The Americans with Disabilities Act (ADA) is seen as an important victory for the disability rights movement after a long struggle for a comprehensive civil rights law protecting persons with disabilities form discrimination. Unlike the Rehabilitation Act (whose Section 504 was the first truly rights-oriented language in American disability policy), whereby political entrepreneurs had much more to do with constructing and shepherding the policy that subsequently lead to the rise of the modern disability rights movement, key movement figures were much more aware and active in the politics leading up to the ADA. Yet, although the ADA was drafted in 1988, signed into law in 1990 and took effect in 1992, my colleague, Michelle Maroto, and I were surprised to learn that employment rates and economic well-being among persons with disabilities have actually declined over the last 20 years. In drafting a manuscript on the subject, we essentially find two arguments seeking to explain the failure of this law: one claims that the ADA increased the cost of hiring persons with disabilities – unintended harms – so to speak; the other suggests that the ADA was never truly applied due to judicial resistance and narrow, illogical interpretations that favored employers over plaintiffs. Beginning in 2006, both activists and institutional entrepreneurs formally acknowledged the “failure” of the ADA (at least in improving economic conditions) through a set of hearings that would eventually lead to the ADA Restoration Act of 2007/2008. By and large, what was being restored was the intent of the ADA which had been undermined by the courts – the courts have historically not been champions of reasonable accommodation.
A recent NYT article “Disabilities Act Prompts Flood of Suits Some Cite as Unfair” by Mosi Secret (April 16) highlights the ongoing tension between what employers and business owners think is reasonable accommodation, and legislation that is built on the notion of equal rights regardless of cost. Perhaps not coincidentally following the ADA Restoration Act, there has been an increase in the number of lawsuits regarding accessibility. In many ways, this is forcing the issue of accessibility requiring resistant business owners to provide reasonable accommodations. On the other hand, critics have suggested that the lawyers filing these suits are “ambulance chasers” and as Secret writes, “The lawyers are generally not acting on existing complaints from people with disabilities. Instead, they identify local businesses, like bagel shops and delis, that are not in compliance with the law, and then aggressively recruit plaintiffs from advocacy groups for people with disabilities.” While many businesses settle (it is not clear whether that means they actually make concerted efforts to accommodate as part of that settlement), a result of these suits has also been the introduction of legislation that would amend the ADA to require that businesses be given a 90-day notice before being sued.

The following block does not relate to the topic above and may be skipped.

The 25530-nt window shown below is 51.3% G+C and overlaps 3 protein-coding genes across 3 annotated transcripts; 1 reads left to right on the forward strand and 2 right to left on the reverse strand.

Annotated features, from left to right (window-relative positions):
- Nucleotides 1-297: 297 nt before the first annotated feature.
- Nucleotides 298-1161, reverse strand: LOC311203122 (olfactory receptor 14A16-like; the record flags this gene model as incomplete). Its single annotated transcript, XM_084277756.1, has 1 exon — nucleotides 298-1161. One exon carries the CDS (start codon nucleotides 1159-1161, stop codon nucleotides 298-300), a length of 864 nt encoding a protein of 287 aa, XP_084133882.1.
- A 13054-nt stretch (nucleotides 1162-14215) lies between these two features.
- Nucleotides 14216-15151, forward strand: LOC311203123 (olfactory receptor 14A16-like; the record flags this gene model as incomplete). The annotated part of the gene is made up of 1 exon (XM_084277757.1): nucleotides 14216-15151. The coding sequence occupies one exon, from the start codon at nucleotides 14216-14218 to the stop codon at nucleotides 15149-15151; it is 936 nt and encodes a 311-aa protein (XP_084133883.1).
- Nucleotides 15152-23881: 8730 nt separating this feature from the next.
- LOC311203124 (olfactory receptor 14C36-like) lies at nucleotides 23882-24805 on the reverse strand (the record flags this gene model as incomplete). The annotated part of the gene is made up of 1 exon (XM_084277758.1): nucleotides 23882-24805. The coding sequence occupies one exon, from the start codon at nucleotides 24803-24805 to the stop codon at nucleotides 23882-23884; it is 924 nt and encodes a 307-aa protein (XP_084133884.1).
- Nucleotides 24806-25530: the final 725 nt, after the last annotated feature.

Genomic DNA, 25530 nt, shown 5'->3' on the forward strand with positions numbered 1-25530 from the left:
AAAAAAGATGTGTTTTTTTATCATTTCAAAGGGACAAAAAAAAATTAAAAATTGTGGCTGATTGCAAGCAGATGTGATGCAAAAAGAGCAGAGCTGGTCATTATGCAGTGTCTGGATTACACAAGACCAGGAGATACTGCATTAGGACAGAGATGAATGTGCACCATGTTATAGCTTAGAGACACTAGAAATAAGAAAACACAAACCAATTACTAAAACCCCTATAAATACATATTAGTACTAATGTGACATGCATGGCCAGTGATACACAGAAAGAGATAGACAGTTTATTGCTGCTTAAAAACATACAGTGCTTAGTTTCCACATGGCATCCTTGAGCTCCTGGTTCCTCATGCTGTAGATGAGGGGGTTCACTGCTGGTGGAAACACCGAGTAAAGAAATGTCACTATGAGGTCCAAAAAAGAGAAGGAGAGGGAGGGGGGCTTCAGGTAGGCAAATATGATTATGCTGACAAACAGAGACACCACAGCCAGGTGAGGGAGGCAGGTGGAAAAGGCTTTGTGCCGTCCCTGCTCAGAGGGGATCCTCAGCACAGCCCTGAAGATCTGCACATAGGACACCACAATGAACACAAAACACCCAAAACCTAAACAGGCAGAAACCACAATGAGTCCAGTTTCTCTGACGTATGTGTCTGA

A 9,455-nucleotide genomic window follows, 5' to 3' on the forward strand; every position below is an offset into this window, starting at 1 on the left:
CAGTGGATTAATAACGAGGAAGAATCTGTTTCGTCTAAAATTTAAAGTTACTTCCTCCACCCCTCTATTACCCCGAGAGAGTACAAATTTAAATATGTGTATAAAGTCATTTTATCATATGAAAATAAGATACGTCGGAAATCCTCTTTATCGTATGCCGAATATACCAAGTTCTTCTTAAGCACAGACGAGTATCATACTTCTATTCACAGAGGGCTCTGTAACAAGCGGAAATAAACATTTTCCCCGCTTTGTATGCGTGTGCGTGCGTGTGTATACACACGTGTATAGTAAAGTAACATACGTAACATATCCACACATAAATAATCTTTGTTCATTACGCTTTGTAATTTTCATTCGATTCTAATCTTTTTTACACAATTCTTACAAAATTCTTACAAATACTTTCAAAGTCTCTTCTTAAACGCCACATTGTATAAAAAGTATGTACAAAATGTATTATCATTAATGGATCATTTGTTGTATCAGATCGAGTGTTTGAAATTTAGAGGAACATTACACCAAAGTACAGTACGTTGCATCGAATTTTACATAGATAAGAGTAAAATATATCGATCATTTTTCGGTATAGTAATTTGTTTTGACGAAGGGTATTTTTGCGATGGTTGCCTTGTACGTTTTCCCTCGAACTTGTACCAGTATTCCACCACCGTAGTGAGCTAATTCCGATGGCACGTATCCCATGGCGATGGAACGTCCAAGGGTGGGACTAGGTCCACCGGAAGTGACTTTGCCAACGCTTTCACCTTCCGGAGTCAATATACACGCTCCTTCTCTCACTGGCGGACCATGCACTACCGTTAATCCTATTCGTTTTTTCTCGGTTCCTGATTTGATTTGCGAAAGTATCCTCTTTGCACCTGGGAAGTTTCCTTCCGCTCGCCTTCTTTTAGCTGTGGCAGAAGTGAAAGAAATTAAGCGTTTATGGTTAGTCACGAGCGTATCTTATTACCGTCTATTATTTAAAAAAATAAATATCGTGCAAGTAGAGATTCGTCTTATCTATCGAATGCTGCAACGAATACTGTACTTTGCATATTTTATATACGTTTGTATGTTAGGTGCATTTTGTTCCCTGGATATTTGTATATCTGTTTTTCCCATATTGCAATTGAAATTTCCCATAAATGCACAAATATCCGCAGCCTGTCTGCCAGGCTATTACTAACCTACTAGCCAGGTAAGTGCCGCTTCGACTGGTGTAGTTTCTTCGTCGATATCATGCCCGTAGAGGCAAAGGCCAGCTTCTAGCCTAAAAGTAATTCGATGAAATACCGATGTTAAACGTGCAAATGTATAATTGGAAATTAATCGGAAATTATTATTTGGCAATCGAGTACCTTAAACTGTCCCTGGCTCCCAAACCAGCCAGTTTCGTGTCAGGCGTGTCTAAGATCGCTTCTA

Is this so-called ambulance chasing a way to mobilize the law and has it been successful? In the past, courts have been reluctant to decide in favor of disabled plaintiffs. But as lawyers, who admittedly use this as a way to earn a living, seek out lawsuits invoking the ADA, business owners have actually been forced to comply. According to the NYT article, “The results of the suits were almost immediate: workers grabbed their hammers, installing new ramps, lowering counters and shelves and making businesses more accessible to people with disabilities.” Yet, as has been the case throughout the entire history of the ADA, when it comes to businesses’ and employers’ freedom, this influx of cases has already generated a response to protect employers from “unreasonable” accommodation – a concept that is at odds with a framework of equal rights.
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